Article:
C&I Corporations Gain New Financing Option for Utility-Scale Storage Development

(Credit: LevelTen Energy)

by | Dec 17, 2020

(Credit: LevelTen Energy)

LevelTen Energy has unveiled what it is calling a new type of financial contract that gives corporations easier access to energy storage projects. The agreement, developed in collaboration with EnergyGPS, provides buyers a practical way to contract with storage developers in a way that simplifies the storage procurement process and increases buyers’ options “by orders of magnitude,” LevelTen Energy says.

The Re-Store Energy Agreement was designed with the flexibility to either complement a renewable energy power purchase agreement (PPA), whether existing or planned, or to be executed independent of any particular energy generation project or PPA, according to the company.

The announcement comes a week after Starbucks announced it had entered a combined Virtual Power Purchase Agreement (VPPA) and Virtual Storage Agreement (VSA) that will provide renewable energy — via solar energy and utility-scale batteries — for more than 550 stores in California, facilitated by LevelTen Energy.

One key benefit of the Re-Store Energy Agreement is that it reduces portfolio volatility, the company says. Because the economic value of storage is often inversely related to that of a renewable energy PPA (in that it has a tendency to perform well — or generate a positive cash flow — when a PPA contract does not, and vice versa), the Re-Store agreement can serve as a hedge, complementing existing renewable energy contracts and reducing the cash flow volatility of a buyer’s energy portfolio. The agreement is particularly effective in markets with high (or rapidly increasing) renewable energy penetration.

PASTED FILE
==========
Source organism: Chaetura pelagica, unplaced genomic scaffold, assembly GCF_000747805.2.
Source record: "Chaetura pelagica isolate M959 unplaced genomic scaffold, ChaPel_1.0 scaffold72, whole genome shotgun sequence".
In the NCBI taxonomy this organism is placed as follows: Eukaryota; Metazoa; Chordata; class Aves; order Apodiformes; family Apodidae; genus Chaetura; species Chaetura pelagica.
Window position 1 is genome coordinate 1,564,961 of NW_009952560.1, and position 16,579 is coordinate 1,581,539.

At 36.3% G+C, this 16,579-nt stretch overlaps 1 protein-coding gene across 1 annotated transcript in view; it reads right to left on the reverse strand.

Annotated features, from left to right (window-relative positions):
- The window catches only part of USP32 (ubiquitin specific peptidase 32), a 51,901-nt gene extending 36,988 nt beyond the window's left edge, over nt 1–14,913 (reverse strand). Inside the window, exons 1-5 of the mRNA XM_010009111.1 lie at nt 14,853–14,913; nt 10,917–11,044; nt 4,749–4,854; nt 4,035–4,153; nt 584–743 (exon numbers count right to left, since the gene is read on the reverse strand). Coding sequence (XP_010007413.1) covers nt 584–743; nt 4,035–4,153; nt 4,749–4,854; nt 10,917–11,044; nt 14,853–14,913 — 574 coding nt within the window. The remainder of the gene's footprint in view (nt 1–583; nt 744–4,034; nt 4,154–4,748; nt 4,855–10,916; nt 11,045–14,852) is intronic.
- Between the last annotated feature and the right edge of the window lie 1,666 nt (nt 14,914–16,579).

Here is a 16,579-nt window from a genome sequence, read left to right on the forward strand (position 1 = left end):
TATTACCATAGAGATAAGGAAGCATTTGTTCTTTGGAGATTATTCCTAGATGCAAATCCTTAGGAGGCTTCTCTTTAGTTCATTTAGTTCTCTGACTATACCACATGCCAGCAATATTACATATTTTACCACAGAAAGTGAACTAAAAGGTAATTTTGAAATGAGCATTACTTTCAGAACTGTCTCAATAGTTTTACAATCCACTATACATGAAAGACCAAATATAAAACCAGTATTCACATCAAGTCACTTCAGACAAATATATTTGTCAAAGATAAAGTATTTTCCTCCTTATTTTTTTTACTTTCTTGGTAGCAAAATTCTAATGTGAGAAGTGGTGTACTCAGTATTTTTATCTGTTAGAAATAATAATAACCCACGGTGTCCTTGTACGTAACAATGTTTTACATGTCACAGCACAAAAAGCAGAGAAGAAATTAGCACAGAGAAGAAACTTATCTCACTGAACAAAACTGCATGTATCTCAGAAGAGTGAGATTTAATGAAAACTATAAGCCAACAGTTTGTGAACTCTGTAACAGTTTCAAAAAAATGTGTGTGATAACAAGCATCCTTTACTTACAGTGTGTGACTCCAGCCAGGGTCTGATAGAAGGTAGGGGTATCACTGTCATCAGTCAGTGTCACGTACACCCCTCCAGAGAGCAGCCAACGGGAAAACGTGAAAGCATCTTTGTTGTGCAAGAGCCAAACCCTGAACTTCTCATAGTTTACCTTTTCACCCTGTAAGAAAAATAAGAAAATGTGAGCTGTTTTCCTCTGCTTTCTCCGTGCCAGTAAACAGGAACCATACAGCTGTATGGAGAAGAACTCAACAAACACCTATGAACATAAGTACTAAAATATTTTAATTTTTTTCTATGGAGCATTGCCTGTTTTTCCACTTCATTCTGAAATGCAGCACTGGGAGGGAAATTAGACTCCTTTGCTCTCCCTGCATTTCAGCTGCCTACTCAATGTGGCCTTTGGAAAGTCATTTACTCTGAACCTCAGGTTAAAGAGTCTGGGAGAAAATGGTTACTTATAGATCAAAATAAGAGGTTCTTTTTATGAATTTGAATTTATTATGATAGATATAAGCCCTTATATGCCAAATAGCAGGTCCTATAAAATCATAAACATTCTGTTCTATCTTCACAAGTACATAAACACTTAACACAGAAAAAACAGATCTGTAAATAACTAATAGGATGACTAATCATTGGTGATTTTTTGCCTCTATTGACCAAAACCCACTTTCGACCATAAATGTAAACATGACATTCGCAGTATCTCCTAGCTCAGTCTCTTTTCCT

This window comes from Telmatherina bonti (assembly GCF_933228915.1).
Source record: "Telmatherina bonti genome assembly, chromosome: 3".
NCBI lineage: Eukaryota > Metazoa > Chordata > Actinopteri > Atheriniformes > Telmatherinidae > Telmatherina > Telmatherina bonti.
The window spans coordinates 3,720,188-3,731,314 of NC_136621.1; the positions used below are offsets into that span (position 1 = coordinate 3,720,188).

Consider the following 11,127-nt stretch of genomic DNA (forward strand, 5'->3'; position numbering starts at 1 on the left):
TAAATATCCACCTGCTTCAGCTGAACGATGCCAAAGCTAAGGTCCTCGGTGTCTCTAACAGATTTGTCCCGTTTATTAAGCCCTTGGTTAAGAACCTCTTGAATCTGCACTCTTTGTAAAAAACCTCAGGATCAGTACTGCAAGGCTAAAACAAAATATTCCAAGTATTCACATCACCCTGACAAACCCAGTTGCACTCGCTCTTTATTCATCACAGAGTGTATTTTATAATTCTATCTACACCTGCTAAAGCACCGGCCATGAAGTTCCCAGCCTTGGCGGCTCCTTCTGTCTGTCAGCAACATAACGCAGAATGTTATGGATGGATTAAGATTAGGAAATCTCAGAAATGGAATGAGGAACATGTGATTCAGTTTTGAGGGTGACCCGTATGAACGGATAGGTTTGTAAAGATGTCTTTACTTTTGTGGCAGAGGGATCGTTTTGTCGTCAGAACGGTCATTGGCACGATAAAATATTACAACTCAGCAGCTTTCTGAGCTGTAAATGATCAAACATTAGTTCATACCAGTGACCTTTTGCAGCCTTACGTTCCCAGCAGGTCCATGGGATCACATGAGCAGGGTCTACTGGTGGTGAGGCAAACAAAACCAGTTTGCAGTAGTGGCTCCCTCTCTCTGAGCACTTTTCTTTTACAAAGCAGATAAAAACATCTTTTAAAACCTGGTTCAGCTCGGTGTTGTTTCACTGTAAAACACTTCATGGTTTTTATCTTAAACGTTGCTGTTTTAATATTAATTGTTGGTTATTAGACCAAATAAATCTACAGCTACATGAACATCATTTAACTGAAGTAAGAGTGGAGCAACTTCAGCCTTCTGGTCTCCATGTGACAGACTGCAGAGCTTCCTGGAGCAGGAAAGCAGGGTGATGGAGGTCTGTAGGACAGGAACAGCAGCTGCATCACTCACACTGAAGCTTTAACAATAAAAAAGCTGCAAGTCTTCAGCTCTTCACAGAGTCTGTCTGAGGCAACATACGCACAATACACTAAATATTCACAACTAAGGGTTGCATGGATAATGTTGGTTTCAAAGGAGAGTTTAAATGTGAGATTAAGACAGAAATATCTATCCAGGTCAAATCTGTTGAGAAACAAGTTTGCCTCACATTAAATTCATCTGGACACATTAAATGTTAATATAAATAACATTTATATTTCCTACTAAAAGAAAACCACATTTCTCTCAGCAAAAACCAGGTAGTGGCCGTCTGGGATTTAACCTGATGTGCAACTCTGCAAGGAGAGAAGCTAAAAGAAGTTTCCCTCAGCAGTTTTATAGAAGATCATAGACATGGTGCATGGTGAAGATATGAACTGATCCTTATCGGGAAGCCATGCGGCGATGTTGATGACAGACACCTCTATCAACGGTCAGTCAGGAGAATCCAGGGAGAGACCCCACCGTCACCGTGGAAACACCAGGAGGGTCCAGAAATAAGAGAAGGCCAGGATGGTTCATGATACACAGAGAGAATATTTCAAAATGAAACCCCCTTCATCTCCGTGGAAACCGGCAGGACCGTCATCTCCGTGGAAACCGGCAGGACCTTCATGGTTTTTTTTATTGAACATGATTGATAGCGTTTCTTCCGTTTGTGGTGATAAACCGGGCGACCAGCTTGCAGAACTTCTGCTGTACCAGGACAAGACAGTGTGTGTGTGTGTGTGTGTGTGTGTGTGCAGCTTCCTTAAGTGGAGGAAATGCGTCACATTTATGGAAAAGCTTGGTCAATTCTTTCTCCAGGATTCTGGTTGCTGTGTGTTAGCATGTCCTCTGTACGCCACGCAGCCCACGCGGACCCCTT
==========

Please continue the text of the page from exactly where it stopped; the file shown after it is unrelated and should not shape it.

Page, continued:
The Re-Store Energy Agreement also reduces operational risk, the company says: the developer receives a guaranteed, fixed revenue stream and, in exchange, pays the buyer the difference in value between the highest and lowest hourly prices that occur in the wholesale energy market each day. But because the agreement is a purely financial contract, buyers don’t take on the technology risk or operational responsibilities of a more conventional storage procurement. Instead, buyers receive payments based on how an optimized storage project should have performed, not based on actual performance, while also avoiding accounting triggers.

Additionally, because the Re-Store Energy Agreement is not tied to a physical location, the storage project doesn’t need to be co-located with an energy generation project. This structure allows buyers to select storage projects with the best economics, rather than simply accept the storage project that happens to be co-located with their renewable energy project.

LevelTen says the agreement opens the door to billions of dollars of investment in large-scale energy storage projects.

The offering comes at a time when the cost of utility-scale storage has plummeted. While many utilities and load-serving entities are investing in storage to support their operations, the industry has “thus far lacked the transaction infrastructure to deliver reliable value streams to both storage buyers and storage owners,” says Bryce Smith, CEO of LevelTen Energy. The Re-Store Energy Agreement “closes this gap by delivering a guaranteed revenue stream to developers, which is key for project financing,” he says.

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